pet.). The statute "protect[s] wrongfully- accused
people by eradicating their arrest records." In re
State Bar of Tex., 440 S.W.3d 621, 622 (Tex. 2014). More
specifically, the expunction order prohibits "the
release, maintenance, dissemination, or use of the expunged
records and files for any purpose." Tex. Gov't Code
Ann. art. 55.03(1).
is a statutory privilege, not a constitutional or common-law
right; therefore, the petitioner is not entitled to the
expunction remedy unless he meets all the requirements set
forth in article 55.01. See Green, 373 S.W.3d at
113; T.C.R. v. Bell Cty. Dist. Attorney's
Office, 305 S.W.3d 661, 663 (Tex. App.-Austin 2009, no
pet.); J.H.J., 274 S.W.3d at 806. Each statutory
provision is mandatory, and a petitioner is entitled to
expunction only upon a showing that every statutory condition
is met. J.H.J., 274 S.W.3d at 806. Satisfactory
compliance with all requirements set forth in
article 55.01 is mandatory for entitlement to the expunction.
See id. (citing Tex. Code Crim. Proc. Ann. art.
55.01); T.C.R., 305 S.W.3d at 663; J.H.J.,
274 S.W.3d at 806. "The trial court must strictly comply
with the statutory requirements, and it has no equitable
power to expand the remedy's availability beyond what the
legislature has provided." T.C.R., 305 S.W.3d
at 663; accord J.H.J., 274 S.W.3d at 806.
nondisclosure order prohibits a court from disclosing
"to the public any information contained in the court
records that is the subject of an order of nondisclosure of
criminal history record information." Tex. Gov't
Code Ann. § 411.076(a). The statute limits the
disclosure of the information to:
(1) criminal justice agencies for criminal justice or
regulatory licensing purposes;
(2) an agency or entity listed in Section 411.0765; or
(3) the person who is the subject of the order.
person seeking an order of nondisclosure of a criminal
history record files a petition in accordance with section
411.0745 of the Texas Government Code. See id.
§ 411.0745(a). The trial court shall determine if (1)
the individual is entitled to file the petition and (2) the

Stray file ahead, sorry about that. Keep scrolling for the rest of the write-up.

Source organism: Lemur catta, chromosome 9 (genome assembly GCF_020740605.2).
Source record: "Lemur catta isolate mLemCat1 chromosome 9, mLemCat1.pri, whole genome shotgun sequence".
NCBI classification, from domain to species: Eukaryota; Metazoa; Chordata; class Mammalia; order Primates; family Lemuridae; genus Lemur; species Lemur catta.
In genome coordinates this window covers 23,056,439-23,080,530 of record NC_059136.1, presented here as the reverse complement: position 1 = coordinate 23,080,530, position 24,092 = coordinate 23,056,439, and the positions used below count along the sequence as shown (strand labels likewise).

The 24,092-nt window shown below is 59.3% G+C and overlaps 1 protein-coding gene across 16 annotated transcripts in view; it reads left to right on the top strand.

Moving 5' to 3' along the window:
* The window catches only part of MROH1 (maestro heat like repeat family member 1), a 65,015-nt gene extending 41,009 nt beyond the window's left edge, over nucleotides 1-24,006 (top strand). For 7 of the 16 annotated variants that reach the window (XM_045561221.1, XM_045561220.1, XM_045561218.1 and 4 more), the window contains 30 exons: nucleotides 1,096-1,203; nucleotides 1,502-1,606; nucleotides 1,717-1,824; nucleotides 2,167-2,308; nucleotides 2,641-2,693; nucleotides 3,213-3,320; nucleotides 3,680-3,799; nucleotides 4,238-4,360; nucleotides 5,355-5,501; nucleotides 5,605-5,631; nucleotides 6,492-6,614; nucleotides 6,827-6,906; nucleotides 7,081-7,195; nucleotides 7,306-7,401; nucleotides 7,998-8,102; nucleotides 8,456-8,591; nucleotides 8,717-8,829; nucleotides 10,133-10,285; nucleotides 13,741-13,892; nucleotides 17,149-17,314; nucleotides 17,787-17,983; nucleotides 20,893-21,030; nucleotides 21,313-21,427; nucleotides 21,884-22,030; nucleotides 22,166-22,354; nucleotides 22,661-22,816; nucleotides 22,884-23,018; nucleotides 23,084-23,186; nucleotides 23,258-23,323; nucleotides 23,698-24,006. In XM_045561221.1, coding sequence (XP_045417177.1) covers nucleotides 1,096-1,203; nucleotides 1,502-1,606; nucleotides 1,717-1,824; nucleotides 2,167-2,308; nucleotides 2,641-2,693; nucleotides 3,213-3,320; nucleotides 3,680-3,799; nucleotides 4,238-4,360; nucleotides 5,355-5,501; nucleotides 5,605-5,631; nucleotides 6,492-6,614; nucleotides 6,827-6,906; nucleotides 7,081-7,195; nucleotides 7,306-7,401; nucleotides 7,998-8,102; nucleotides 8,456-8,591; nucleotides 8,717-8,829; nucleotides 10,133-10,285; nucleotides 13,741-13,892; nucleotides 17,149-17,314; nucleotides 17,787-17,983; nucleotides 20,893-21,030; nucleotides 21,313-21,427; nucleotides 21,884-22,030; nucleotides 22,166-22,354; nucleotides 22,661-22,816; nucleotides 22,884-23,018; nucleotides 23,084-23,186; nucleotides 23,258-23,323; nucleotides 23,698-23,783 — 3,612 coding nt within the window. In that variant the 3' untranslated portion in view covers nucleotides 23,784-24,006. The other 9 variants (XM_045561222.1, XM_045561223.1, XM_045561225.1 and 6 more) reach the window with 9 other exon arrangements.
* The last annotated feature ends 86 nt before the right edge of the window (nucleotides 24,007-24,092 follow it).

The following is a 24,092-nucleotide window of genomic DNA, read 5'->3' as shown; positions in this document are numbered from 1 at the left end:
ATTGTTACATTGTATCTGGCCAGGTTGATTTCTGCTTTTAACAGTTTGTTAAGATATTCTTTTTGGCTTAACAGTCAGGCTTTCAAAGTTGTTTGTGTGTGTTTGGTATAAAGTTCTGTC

order is in the best interest of justice. Id. §
411.0745(e)(2). If the State fails to timely request a
hearing after notice from the trial court, a hearing is not
required. See id § 411.0745(e)(1).
Arguments of the Parties
contends that because an order of nondisclosure on the
marijuana possession was entered, prior to the hearing on the
petition for expunction of the driving while intoxicated, the
trial court erred in allowing the State to question Petitto
regarding the marijuana possession offense. See id.
§ 411.0765(b)(7) (providing criminal justice agencies
may only disclose to specific noncriminal justice agencies
including "a district court regarding a petition for
name change under Subchapter B, Chapter 45, Family
Code"). He argues the trial court's nondisclosure
order requires the information relating to the marijuana
possession offense to be withheld from the trial court or any
other agencies not specifically delineated within section
411.0765(b). See id. To hold differently would
deprive him of the benefit of his plea bargain agreement and
circumvent the purpose for the pretrial diversion.
State counters the statute governing nondisclosure orders
specifically provides disclosure for the dissemination of
information between criminal justice agencies. See
id. § 411.0765(a)(2) (providing a criminal agency
may disclose the same information "for criminal justice
. . . purposes"); § 411.082 (defining
"criminal justice purpose" as "an activity
that is included in the administration of criminal
we decline to adopt the State's argument, we nonetheless
affirm the trial court's denial of Petitto's petition
Review of Non-Disclosure and Expunction Statutes
construing statutory language, our primary objective is to
"ascertain and give effect to the Legislature's
intent." City of San Antonio v. Caruso, 350
S.W.3d 247, 250 (Tex. App.- San Antonio 2011, pet. denied);
accord City of Rockwall v. Hughes, 246 S.W.3d 621,
625 (Tex. 2008). "We rely on the plain meaning of the
text as expressing legislative intent unless a different
meaning is supplied by legislative definition or is apparent
from the context, or the plain meaning leads to absurd
results." Tex. Lottery Comm'n v. First State
Bank of DeQueen, 325 S.W.3d 628, 635 (Tex. 2010).
"Determining legislative intent requires that we